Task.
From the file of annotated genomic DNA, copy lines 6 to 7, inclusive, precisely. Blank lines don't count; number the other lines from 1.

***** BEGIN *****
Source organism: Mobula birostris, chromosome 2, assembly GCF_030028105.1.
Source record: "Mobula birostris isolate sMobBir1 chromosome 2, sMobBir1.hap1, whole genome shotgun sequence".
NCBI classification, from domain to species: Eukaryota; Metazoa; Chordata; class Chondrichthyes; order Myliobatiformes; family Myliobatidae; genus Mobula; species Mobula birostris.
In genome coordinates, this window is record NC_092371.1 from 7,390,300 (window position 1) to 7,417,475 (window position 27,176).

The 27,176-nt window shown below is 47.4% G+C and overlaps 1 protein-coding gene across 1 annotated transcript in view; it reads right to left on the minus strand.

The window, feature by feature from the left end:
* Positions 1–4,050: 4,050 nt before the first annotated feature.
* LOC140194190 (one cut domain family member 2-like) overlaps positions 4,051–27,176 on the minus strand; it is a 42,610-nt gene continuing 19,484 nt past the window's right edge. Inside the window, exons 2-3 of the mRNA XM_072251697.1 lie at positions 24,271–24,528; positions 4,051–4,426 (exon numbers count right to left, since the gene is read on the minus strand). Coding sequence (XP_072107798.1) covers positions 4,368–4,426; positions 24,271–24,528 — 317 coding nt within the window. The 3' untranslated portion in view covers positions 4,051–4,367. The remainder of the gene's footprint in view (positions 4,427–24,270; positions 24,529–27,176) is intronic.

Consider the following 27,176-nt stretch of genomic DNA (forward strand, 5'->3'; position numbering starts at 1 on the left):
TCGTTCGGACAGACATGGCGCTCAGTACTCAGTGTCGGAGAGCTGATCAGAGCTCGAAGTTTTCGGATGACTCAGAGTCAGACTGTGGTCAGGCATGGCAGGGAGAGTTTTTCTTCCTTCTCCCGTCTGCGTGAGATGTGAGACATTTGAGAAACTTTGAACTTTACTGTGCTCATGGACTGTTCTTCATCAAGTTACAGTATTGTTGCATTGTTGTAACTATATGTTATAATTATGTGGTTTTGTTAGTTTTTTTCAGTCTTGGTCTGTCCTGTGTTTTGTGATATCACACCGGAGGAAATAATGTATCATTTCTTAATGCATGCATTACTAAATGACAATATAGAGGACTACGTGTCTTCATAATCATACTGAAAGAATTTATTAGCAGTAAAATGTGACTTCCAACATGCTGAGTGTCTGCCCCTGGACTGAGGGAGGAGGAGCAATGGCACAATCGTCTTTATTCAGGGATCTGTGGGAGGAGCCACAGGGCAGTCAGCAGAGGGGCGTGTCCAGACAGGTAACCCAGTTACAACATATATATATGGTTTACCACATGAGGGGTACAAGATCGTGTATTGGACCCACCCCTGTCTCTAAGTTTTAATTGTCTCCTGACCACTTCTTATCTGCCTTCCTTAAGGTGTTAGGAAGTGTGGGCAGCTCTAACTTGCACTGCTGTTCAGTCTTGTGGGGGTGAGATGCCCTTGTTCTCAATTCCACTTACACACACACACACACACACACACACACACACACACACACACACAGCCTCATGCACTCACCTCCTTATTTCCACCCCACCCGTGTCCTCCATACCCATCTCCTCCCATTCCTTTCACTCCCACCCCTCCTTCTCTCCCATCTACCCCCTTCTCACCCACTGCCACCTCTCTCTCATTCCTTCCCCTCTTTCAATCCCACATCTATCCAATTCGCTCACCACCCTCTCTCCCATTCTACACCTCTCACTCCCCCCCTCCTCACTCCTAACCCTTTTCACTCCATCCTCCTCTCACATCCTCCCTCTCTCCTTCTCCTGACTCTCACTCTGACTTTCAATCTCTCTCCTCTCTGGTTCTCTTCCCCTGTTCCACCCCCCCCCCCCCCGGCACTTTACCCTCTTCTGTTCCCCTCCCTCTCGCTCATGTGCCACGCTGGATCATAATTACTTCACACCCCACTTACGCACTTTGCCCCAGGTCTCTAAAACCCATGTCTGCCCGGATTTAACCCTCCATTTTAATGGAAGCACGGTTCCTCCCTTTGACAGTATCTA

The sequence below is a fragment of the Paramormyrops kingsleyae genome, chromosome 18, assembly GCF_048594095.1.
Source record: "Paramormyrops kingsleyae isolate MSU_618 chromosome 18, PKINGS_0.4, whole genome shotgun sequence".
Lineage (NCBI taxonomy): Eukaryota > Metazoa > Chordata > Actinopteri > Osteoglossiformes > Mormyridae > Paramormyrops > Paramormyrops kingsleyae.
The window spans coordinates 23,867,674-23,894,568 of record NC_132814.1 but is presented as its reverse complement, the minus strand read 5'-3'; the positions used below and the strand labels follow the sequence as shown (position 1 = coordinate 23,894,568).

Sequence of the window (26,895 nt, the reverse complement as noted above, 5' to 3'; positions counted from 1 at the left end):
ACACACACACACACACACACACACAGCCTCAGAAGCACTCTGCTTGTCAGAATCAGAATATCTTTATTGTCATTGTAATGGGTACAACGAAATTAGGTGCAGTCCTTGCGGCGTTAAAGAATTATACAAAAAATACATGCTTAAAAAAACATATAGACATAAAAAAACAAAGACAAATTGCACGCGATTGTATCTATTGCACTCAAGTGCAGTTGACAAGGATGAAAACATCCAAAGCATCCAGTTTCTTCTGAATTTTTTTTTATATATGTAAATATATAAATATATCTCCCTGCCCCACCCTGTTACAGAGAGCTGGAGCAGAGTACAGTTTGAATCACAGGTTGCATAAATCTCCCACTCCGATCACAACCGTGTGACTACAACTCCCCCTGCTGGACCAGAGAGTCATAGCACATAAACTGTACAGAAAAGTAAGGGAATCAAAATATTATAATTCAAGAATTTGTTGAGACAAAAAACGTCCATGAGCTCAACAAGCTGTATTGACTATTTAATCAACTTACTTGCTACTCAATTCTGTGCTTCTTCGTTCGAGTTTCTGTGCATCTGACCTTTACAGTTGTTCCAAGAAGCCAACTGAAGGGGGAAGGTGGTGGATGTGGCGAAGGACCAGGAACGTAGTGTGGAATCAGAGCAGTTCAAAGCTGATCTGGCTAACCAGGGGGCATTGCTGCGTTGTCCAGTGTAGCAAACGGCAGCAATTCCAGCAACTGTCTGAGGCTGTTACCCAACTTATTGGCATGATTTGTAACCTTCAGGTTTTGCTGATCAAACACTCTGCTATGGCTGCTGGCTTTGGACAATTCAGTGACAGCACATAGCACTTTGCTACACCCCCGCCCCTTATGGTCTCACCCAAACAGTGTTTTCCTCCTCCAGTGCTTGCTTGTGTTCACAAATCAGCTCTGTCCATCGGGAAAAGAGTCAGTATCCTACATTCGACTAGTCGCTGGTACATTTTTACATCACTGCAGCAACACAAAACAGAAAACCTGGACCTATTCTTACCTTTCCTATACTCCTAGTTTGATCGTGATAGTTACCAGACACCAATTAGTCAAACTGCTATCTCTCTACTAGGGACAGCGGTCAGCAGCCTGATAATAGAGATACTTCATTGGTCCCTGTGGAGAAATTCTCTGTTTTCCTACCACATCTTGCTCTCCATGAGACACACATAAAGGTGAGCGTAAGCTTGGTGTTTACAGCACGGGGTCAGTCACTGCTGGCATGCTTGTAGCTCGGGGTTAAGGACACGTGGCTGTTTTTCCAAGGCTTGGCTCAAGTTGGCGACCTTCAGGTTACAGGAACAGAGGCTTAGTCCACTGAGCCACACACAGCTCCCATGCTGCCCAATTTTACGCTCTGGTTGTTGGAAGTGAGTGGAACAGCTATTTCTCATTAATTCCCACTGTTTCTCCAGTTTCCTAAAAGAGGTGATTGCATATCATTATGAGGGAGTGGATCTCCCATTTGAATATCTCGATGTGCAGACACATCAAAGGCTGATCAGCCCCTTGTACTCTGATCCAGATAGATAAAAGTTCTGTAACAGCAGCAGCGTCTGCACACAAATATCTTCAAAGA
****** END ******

The window, feature by feature from the left end:
* Positions 1–4,050: 4,050 nt before the first annotated feature.